Google has been recently pushing hard to have its payment service, Google Wallet, integrated across its various others products and services. The latest is an apparent move to support in-app payments for Chrome packaged apps.

The addition was first spotted by developer and Google open-source Chromium evangelist François Beaufort. He points to a Chromium code review titled “Make sure the google wallet in-app payment support app is always installed.”

Here’s the integration in action:

Image 047 Google adds in app payments to the latest Chrome build as it prepares to bundle Google Wallet in its browser

The included Chrome Wallet Service app is now part of Chrome Canary. You can check this yourself by downloading the latest build and trying to install the app: you’ll be greeted with a “Launch app” button instead.

This button won’t actually do anything. It will, however, let you play with the Chrome in-app payment sample app available on GitHub.

Chrome packaged apps are written in HTML, JavaScript, and CSS, but launch outside the browser, work offline by default, and access certain APIs not available to Web apps. Given that earlier this month Google added them to the Chrome Web Store and is preparing rich notifications for the next Chrome release, support for in-app payments makes sense.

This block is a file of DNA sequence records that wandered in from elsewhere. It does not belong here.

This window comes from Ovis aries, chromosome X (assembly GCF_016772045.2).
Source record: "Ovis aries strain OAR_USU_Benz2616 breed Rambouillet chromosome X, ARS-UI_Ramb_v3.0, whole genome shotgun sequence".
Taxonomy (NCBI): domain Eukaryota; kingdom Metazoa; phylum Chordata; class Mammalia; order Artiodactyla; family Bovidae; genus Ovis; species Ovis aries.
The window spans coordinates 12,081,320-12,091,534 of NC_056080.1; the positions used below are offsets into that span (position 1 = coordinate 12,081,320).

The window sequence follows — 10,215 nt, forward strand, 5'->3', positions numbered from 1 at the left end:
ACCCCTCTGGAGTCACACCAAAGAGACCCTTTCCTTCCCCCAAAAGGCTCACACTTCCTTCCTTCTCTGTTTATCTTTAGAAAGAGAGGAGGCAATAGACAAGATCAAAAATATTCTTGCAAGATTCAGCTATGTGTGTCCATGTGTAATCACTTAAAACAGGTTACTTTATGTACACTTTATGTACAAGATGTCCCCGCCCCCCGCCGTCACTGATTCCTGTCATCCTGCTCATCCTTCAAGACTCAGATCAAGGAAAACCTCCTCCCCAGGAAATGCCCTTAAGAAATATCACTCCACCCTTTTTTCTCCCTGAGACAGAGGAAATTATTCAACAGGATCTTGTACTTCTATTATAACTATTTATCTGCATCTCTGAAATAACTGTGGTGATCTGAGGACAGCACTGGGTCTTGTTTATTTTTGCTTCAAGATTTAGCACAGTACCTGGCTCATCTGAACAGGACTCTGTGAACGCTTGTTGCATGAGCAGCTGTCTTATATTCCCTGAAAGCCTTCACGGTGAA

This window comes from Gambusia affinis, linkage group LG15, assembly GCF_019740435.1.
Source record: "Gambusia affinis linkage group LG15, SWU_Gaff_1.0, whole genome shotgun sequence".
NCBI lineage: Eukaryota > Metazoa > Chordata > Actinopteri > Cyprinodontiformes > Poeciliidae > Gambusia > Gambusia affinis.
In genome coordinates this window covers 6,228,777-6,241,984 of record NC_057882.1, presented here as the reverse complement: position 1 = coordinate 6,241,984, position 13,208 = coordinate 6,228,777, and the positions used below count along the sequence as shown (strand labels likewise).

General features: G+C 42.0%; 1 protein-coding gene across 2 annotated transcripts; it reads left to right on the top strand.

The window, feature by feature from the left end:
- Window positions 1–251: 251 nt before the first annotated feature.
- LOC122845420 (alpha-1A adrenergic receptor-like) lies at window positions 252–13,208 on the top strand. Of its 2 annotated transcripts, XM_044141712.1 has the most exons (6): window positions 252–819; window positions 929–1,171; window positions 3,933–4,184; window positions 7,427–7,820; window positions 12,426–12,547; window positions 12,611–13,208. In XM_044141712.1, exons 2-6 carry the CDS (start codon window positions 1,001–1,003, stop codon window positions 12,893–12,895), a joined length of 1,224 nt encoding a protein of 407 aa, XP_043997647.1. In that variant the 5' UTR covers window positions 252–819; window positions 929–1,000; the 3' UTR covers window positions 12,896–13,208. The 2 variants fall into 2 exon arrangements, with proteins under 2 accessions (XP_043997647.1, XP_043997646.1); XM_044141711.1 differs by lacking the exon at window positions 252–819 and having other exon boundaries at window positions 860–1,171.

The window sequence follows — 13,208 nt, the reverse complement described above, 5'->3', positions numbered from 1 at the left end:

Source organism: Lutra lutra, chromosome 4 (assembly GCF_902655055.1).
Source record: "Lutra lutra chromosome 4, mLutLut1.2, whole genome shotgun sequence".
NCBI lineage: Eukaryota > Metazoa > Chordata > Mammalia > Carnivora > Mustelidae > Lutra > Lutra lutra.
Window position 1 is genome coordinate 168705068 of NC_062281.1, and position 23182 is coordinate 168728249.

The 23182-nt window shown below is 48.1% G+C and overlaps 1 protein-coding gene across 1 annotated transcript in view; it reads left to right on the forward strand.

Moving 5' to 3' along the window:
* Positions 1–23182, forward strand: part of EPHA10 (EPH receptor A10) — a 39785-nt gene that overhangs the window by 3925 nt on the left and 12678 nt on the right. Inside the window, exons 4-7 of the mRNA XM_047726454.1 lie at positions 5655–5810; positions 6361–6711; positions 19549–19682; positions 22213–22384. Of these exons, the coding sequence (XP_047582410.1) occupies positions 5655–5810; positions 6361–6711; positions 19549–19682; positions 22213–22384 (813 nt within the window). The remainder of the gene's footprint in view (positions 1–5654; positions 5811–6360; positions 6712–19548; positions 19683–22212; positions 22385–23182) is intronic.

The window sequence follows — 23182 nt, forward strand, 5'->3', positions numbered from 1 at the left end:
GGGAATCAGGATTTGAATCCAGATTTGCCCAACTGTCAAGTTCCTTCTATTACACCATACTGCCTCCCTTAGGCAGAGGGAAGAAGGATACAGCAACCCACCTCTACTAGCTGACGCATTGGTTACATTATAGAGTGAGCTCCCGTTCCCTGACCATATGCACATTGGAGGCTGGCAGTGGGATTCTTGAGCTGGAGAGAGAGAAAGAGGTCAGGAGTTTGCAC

Given how much time the average user spends inside the browser, adding a payment service to the software is a natural extension. It’s not difficult to understand why Google’s browser should include Google’s payment service.

It also plays very nicely into Google’s strategy of blurring the line between the browser and the operating system. If the company can get Chrome users used to full-blown apps in the browser, it can arguably more easily transition at least some of them to Chrome OS in the future.

Google describes Canary as “the most bleeding-edge official version of Chrome and somewhat of a mix between Chrome dev and the Chromium snapshot builds.” Chrome Canary is currently on version 29, so we can expect that this integration won’t make it into the stable channel of Chrome for a couple of months.

See also – Google Wallet now lets you send money via Gmail, gets an Android API for goods and services and Google will officially retire its Checkout service on November 20, urges US merchants to consider Google Wallet

Top Image Credit: Dimitris Petridis